In a world awash with seemingly endless technological developments, it was only a matter of time before these developments penetrated the longstanding traditions of our courtrooms.
Every day families in different countries (even our military service members separated from family as a result of deployment) are able to talk to and see each other in real time through the use of Skype and other similar videoconferencing applications. Recently, our own Washington Court of Appeals endorsed the use of Skype in trial, not only to take the testimony of supporting witnesses, but also to allow a party to attend and testify at his or her own trial. This marks an important step forward in how we can use technology to better our litigation practices.
Traditionally witnesses were required to testify in person with the understanding that it was of paramount importance when assessing their credibility and demeanor. Before 2010, Washington's Civil Rule 43(a) specifically required testimony of all witnesses to be "taken orally in open court," with only limited exceptions to the rule when the court "otherwise directed" or when it was specifically allowed by another rule or statute.
At first glance, it seemed that this might have given trial courts the unfettered ability to direct "otherwise," but even that exception was narrowly construed so as to allow telephonic testimony only when all parties consented to it.1 This was true even for a witness whose advanced age and severe medical conditions made it extremely difficult to appear in court.2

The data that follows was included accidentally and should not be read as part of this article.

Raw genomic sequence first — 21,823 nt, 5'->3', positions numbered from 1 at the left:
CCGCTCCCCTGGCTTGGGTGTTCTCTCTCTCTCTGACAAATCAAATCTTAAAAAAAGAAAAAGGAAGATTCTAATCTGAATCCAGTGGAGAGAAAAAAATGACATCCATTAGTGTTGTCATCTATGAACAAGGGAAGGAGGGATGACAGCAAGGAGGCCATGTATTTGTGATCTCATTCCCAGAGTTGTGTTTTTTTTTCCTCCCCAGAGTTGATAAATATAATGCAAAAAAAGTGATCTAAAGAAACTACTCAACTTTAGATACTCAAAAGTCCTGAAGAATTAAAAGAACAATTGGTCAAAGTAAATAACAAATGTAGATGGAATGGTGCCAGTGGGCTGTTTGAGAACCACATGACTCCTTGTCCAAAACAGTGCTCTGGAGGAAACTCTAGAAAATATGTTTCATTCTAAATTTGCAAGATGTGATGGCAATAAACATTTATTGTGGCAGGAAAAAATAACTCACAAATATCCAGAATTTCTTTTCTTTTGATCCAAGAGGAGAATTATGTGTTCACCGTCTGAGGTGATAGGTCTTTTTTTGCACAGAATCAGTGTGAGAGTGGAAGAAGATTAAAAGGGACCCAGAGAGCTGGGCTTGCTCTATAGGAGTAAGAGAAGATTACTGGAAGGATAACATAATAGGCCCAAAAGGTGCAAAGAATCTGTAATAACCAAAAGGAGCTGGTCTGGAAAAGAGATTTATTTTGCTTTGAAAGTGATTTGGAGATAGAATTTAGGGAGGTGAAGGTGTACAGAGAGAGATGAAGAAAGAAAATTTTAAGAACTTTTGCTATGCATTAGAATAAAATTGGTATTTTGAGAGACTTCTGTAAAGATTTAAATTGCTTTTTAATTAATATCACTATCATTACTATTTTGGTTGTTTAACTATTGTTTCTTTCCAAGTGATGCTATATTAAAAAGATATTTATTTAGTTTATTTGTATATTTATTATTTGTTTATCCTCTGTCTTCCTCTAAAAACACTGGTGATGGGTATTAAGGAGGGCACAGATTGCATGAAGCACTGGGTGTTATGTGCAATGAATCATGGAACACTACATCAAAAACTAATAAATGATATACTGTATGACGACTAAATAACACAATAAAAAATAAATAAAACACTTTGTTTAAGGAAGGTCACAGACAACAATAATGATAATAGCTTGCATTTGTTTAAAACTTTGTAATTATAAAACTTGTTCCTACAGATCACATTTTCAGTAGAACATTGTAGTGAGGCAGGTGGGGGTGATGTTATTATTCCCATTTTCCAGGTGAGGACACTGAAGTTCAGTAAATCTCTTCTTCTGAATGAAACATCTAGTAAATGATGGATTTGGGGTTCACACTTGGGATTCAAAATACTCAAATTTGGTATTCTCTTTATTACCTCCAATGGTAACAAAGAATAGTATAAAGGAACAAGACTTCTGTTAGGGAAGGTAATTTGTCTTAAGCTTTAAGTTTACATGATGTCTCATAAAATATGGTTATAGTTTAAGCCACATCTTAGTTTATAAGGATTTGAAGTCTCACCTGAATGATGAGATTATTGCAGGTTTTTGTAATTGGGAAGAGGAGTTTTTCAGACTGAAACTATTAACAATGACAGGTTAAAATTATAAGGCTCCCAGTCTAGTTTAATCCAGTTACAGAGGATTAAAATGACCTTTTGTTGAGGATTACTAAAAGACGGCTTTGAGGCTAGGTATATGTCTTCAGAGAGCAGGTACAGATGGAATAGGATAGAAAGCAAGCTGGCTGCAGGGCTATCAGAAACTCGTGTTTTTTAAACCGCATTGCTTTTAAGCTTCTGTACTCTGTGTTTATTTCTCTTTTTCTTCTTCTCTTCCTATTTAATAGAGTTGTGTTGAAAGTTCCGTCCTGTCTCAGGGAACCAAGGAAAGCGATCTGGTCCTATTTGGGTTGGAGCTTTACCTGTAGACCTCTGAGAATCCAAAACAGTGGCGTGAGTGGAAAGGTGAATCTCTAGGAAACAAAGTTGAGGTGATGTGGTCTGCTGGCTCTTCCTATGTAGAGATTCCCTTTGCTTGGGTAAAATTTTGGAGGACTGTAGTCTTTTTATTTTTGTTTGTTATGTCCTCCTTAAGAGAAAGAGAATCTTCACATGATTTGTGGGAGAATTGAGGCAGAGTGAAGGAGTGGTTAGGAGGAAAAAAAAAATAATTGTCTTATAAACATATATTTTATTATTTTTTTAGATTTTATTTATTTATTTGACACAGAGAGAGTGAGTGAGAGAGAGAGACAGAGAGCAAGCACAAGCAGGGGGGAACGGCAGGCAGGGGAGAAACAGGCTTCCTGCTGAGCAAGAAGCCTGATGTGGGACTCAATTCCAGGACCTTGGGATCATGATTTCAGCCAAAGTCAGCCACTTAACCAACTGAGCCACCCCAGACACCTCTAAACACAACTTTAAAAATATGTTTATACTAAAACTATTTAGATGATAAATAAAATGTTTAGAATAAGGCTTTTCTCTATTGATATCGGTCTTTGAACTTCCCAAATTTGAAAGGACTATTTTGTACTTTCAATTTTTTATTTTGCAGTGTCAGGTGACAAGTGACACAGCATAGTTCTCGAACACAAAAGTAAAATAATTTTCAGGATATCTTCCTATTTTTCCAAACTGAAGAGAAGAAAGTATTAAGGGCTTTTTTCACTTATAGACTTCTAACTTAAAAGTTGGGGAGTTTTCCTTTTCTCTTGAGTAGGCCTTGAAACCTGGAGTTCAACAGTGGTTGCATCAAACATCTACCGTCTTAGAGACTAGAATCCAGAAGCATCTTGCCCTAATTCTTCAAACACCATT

In 2010, CR 43(a) was amended to mimic its federal counterpart (FRCP 43) and include a second sentence allowing testimony by "contemporaneous transmission from a different location" given a showing of "good cause in compelling circumstances and with appropriate safeguards."
Until this year, however, no Washington appellate court had interpreted this amended rule or provided any guidelines for determining when compelling circumstances existed that would warrant the use of "contemporaneous transmission from a different location." Instead, we were required to seek that guidance from federal cases interpreting FRCP 43, many of which endorsed the use of testimony by videoconferencing when, for example: a witness in another country was unable to secure a visa to the United States;3 there were 20 witnesses from many different locations;4 and the witnesses lived on the other side of the country.5 The few federal cases that rejected the use of videoconferencing involved situations where the witness was simply "unwilling" to go to the United States.6
While many of our local courts, including drug and criminal courts, already were equipped with and using videoconferencing on a routine basis, the use in civil courts had not yet become as widespread. This was likely due not only to the lack of courtroom equipment, but also the continuing development and expansion of the technology itself.
It has only been in recent years that high-quality, low-cost, reliable videoconferencing technology has become widely available. This is evident in family law cases alone, where long-distance parents no longer rely exclusively on the telephone for contact between visits, but rather include Skype or FaceTime provisions in their parenting plans so kids can see and hear their parents no matter how far away they are.
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